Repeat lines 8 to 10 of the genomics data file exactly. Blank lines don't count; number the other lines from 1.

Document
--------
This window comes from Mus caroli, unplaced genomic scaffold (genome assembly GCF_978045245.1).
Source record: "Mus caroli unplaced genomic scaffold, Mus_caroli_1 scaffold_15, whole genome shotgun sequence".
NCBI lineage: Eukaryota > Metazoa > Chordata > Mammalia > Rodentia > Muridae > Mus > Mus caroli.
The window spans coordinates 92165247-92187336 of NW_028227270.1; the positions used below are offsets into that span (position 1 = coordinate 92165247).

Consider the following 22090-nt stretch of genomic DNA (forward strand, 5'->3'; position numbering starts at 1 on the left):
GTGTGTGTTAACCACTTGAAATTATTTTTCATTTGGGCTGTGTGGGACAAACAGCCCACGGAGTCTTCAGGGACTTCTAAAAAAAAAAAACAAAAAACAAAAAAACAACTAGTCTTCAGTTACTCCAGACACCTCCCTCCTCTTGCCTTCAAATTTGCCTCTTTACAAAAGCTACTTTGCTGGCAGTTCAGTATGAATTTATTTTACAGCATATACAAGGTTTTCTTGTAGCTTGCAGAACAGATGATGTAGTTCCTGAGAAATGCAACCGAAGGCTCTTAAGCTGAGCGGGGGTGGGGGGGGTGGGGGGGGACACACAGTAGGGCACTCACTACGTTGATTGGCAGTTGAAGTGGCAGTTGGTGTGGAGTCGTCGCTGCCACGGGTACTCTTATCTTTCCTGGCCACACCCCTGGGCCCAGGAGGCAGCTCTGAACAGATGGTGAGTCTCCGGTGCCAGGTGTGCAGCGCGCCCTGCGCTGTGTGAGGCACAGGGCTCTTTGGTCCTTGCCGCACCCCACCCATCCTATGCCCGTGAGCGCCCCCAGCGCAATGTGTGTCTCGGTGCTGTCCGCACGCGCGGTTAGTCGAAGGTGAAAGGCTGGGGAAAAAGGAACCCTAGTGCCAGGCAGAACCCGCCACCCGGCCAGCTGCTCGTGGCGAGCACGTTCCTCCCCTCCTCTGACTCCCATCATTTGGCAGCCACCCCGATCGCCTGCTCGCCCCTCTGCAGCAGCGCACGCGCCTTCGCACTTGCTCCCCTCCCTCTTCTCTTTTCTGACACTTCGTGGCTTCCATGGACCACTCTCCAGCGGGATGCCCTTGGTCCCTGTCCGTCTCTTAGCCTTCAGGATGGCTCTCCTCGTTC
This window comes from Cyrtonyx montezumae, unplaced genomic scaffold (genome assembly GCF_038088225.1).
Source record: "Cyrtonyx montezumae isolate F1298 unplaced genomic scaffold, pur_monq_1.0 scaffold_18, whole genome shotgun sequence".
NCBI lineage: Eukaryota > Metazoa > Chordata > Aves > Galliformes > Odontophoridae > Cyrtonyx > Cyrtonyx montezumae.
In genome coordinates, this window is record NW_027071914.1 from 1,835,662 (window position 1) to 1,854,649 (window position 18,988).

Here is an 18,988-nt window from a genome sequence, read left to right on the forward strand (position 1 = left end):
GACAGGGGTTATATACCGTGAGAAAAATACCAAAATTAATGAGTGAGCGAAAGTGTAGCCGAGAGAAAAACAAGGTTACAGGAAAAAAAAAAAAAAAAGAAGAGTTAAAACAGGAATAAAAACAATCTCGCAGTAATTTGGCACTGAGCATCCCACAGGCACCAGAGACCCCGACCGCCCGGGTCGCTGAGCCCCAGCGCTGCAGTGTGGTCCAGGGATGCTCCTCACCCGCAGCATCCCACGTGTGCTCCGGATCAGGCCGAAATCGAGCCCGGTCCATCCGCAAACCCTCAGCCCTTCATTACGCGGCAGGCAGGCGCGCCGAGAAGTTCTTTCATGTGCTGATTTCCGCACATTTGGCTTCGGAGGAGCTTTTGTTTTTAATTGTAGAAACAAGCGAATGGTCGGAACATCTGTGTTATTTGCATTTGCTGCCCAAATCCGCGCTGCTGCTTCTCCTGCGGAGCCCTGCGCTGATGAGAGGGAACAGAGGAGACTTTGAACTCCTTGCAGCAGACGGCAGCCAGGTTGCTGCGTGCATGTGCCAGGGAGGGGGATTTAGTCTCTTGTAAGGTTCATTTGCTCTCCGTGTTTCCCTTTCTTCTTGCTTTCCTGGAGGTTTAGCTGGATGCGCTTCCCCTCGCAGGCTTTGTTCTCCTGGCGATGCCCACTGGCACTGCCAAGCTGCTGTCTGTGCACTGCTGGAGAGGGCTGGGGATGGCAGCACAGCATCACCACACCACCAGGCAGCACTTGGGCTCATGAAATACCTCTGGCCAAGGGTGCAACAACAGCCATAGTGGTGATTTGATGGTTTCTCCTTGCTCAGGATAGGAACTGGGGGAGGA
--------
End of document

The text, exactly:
Source record: "Cyrtonyx montezumae isolate F1298 unplaced genomic scaffold, pur_monq_1.0 scaffold_18, whole genome shotgun sequence".
NCBI lineage: Eukaryota > Metazoa > Chordata > Aves > Galliformes > Odontophoridae > Cyrtonyx > Cyrtonyx montezumae.
In genome coordinates, this window is record NW_027071914.1 from 1,835,662 (window position 1) to 1,854,649 (window position 18,988).